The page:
Increasingly widespread adoption of health information technology tools in clinical care increases interest in ethical and legal issues related to the use of these tools for public health and the effects of these uses on the clinician-patient relationship. It is argued that patients, clinicians, and society have generally uncontroversial duties to support civil society's public health mission, information technology supports this mission, and the effects of automated and computerized public health surveillance are likely to have little if any effect on the clinician-patient relationship. It is also suggested, nevertheless, that electronic public health surveillance raises interesting and important ethical issues, some of which can be addressed if not resolved by empirical research, especially regarding patient preferences about secondary use of health data and their moral obligation to contribute to population- based health.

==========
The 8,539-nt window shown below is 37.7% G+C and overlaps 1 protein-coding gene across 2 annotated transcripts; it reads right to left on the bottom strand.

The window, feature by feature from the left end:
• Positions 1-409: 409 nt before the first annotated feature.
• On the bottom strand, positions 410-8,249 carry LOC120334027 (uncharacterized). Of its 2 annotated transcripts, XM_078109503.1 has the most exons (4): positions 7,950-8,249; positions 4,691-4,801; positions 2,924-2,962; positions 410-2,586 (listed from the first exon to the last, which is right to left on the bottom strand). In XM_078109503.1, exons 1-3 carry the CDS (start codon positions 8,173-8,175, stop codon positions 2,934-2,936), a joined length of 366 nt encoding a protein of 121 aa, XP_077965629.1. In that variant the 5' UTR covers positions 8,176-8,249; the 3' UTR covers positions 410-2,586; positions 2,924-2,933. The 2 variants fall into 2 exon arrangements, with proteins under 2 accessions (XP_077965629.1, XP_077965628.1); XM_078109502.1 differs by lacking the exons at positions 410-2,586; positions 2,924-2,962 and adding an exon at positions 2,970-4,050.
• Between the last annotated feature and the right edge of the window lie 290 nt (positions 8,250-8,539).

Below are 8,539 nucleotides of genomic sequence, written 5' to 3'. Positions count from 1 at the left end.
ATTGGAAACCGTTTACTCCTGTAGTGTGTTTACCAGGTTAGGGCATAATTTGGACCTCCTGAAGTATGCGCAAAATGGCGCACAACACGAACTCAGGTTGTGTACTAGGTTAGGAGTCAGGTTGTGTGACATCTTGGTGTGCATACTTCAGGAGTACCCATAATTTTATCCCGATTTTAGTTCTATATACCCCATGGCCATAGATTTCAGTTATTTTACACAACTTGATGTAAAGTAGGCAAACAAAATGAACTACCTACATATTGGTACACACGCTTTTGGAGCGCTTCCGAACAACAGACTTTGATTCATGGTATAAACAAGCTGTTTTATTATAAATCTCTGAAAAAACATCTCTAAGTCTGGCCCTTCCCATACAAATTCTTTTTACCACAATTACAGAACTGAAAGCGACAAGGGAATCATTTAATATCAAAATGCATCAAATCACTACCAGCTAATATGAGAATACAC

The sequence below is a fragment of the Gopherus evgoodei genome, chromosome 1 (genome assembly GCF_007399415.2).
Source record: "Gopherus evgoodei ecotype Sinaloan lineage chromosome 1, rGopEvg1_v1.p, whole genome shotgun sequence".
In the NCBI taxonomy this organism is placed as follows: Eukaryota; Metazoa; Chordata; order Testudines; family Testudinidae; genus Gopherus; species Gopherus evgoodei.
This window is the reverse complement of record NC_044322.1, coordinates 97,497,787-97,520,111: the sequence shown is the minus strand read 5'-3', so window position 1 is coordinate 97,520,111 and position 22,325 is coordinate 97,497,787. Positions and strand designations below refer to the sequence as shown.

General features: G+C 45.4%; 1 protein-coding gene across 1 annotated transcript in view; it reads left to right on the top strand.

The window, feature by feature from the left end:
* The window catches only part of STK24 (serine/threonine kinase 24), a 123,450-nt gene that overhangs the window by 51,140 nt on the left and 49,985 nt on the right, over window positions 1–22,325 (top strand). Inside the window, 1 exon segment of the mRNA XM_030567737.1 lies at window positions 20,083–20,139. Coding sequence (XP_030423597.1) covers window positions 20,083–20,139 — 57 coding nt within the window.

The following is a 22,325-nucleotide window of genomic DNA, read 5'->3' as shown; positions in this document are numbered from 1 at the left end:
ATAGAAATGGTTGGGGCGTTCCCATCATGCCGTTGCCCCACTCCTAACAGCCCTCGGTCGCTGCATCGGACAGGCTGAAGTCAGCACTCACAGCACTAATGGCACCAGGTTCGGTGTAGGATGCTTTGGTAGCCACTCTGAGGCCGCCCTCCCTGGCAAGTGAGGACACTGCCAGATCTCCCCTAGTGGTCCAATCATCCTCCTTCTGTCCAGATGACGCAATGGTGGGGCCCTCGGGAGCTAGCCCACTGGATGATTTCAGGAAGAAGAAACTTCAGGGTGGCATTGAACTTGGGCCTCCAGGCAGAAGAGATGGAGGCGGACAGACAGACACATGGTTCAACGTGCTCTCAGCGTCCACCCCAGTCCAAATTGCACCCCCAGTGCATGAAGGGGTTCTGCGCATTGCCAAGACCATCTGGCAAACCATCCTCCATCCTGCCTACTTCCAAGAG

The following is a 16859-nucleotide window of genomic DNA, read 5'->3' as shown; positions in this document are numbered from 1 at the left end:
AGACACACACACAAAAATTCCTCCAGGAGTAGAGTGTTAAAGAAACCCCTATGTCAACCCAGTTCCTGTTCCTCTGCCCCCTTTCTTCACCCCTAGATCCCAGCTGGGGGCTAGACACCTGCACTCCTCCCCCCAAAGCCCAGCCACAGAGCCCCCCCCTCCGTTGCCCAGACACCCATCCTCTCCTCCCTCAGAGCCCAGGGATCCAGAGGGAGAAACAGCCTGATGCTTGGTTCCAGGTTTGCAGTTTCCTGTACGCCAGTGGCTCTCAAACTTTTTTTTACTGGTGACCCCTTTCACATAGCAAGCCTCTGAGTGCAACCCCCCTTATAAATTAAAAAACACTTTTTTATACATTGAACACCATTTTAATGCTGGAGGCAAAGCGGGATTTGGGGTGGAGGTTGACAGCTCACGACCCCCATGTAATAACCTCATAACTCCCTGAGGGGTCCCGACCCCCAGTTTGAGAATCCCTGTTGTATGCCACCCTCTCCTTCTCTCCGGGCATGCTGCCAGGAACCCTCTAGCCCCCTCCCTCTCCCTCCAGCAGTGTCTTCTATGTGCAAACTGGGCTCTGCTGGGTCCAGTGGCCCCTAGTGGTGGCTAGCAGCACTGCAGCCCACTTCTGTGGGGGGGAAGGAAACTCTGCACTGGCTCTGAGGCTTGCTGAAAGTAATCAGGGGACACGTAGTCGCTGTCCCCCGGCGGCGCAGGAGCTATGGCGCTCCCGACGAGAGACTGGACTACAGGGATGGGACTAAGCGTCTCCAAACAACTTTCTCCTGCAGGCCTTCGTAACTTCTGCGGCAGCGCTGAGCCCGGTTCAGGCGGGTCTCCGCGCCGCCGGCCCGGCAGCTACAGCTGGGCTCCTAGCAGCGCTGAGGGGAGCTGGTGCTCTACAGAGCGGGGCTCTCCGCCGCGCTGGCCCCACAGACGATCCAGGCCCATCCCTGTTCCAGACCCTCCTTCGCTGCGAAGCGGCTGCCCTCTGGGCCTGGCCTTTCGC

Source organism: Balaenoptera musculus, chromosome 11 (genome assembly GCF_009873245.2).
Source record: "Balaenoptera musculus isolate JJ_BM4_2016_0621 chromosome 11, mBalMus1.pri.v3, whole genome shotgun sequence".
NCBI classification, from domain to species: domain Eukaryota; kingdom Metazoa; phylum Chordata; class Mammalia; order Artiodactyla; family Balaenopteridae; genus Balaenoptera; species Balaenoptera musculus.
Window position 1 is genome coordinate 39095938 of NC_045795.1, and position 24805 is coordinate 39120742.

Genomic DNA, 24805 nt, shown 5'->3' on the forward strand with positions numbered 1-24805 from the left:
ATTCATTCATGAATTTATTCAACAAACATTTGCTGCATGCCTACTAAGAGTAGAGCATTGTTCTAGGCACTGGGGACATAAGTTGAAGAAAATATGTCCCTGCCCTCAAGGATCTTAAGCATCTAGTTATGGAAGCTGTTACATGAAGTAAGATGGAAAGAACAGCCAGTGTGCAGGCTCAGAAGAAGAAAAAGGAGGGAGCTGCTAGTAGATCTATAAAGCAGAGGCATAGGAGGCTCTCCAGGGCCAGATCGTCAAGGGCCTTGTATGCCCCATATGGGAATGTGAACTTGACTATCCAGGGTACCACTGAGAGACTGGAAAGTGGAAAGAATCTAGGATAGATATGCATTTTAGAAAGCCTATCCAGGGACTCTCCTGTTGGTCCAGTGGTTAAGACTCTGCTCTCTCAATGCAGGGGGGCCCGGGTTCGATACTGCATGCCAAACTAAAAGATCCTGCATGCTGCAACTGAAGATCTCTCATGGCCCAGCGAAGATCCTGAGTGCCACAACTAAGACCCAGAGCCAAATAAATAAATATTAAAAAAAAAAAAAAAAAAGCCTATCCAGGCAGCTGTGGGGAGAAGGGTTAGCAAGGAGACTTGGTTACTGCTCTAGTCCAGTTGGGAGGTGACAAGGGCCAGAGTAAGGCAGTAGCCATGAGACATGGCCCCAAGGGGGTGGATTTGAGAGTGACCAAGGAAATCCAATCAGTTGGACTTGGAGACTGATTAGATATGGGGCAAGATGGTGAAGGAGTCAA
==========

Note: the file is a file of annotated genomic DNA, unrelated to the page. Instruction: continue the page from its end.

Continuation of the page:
ASJC Scopus subject areas
- Issues, ethics and legal aspects
- Health Policy